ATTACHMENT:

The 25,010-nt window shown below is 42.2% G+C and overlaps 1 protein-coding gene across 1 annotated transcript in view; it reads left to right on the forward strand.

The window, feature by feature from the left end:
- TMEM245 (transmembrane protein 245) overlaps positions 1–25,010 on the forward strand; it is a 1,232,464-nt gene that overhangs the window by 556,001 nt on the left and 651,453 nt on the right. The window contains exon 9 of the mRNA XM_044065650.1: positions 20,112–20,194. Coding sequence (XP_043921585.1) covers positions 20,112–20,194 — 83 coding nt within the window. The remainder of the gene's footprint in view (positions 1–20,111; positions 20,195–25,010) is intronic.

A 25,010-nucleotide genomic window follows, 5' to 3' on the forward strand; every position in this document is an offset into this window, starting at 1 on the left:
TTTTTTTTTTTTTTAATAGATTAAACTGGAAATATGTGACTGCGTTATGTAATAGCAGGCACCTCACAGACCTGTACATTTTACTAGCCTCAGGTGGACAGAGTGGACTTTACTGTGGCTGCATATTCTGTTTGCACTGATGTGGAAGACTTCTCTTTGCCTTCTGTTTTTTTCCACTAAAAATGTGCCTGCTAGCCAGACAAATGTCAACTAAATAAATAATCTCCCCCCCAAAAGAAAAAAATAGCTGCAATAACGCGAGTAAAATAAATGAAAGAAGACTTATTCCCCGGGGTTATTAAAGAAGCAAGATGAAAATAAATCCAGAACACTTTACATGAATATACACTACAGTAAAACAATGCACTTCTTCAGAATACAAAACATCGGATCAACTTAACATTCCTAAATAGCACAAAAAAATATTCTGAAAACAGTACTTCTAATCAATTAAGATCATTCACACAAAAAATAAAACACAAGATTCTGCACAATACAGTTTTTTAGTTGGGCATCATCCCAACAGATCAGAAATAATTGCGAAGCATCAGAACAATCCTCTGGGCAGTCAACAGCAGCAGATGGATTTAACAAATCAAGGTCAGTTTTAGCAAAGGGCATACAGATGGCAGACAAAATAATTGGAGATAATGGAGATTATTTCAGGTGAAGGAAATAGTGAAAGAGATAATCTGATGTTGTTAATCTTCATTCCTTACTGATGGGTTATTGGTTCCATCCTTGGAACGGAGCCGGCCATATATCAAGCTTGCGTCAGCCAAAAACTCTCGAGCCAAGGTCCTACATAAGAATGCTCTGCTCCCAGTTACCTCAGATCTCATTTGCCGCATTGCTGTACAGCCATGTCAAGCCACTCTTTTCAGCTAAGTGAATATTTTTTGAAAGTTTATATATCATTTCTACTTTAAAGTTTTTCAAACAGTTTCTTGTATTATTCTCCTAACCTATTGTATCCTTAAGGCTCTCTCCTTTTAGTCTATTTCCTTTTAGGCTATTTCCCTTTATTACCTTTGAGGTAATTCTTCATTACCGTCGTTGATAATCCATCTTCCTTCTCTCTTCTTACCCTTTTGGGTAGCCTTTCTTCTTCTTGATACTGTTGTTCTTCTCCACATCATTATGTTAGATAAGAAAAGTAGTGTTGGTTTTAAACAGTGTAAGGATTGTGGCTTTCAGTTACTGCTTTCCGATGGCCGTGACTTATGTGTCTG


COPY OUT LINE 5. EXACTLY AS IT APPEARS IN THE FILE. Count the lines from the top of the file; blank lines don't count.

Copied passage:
TTTTTTTTTTTTTTAATAGATTAAACTGGAAATATGTGACTGCGTTATGTAATAGCAGGCACCTCACAGACCTGTACATTTTACTAGCCTCAGGTGGACAGAGTGGACTTTACTGTGGCTGCATATTCTGTTTGCACTGATGTGGAAGACTTCTCTTTGCCTTCTGTTTTTTTCCACTAAAAATGTGCCTGCTAGCCAGACAAATGTCAACTAAATAAATAATCTCCCCCCCAAAAGAAAAAAATAGCTGCAATAACGCGAGTAAAATAAATGAAAGAAGACTTATTCCCCGGGGTTATTAAAGAAGCAAGATGAAAATAAATCCAGAACACTTTACATGAATATACACTACAGTAAAACAATGCACTTCTTCAGAATACAAAACATCGGATCAACTTAACATTCCTAAATAGCACAAAAAAATATTCTGAAAACAGTACTTCTAATCAATTAAGATCATTCACACAAAAAATAAAACACAAGATTCTGCACAATACAGTTTTTTAGTTGGGCATCATCCCAACAGATCAGAAATAATTGCGAAGCATCAGAACAATCCTCTGGGCAGTCAACAGCAGCAGATGGATTTAACAAATCAAGGTCAGTTTTAGCAAAGGGCATACAGATGGCAGACAAAATAATTGGAGATAATGGAGATTATTTCAGGTGAAGGAAATAGTGAAAGAGATAATCTGATGTTGTTAATCTTCATTCCTTACTGATGGGTTATTGGTTCCATCCTTGGAACGGAGCCGGCCATATATCAAGCTTGCGTCAGCCAAAAACTCTCGAGCCAAGGTCCTACATAAGAATGCTCTGCTCCCAGTTACCTCAGATCTCATTTGCCGCATTGCTGTACAGCCATGTCAAGCCACTCTTTTCAGCTAAGTGAATATTTTTTGAAAGTTTATATATCATTTCTACTTTAAAGTTTTTCAAACAGTTTCTTGTATTATTCTCCTAACCTATTGTATCCTTAAGGCTCTCTCCTTTTAGTCTATTTCCTTTTAGGCTATTTCCCTTTATTACCTTTGAGGTAATTCTTCATTACCGTCGTTGATAATCCATCTTCCTTCTCTCTTCTTACCCTTTTGGGTAGCCTTTCTTCTTCTTGATACTGTTGTTCTTCTCCACATCATTATGTTAGATAAGAAAAGTAGTGTTGGTTTTAAACAGTGTAAGGATTGTGGCTTTCAGTTACTGCTTTCCGATGGCCGTGACTTATGTGTCTG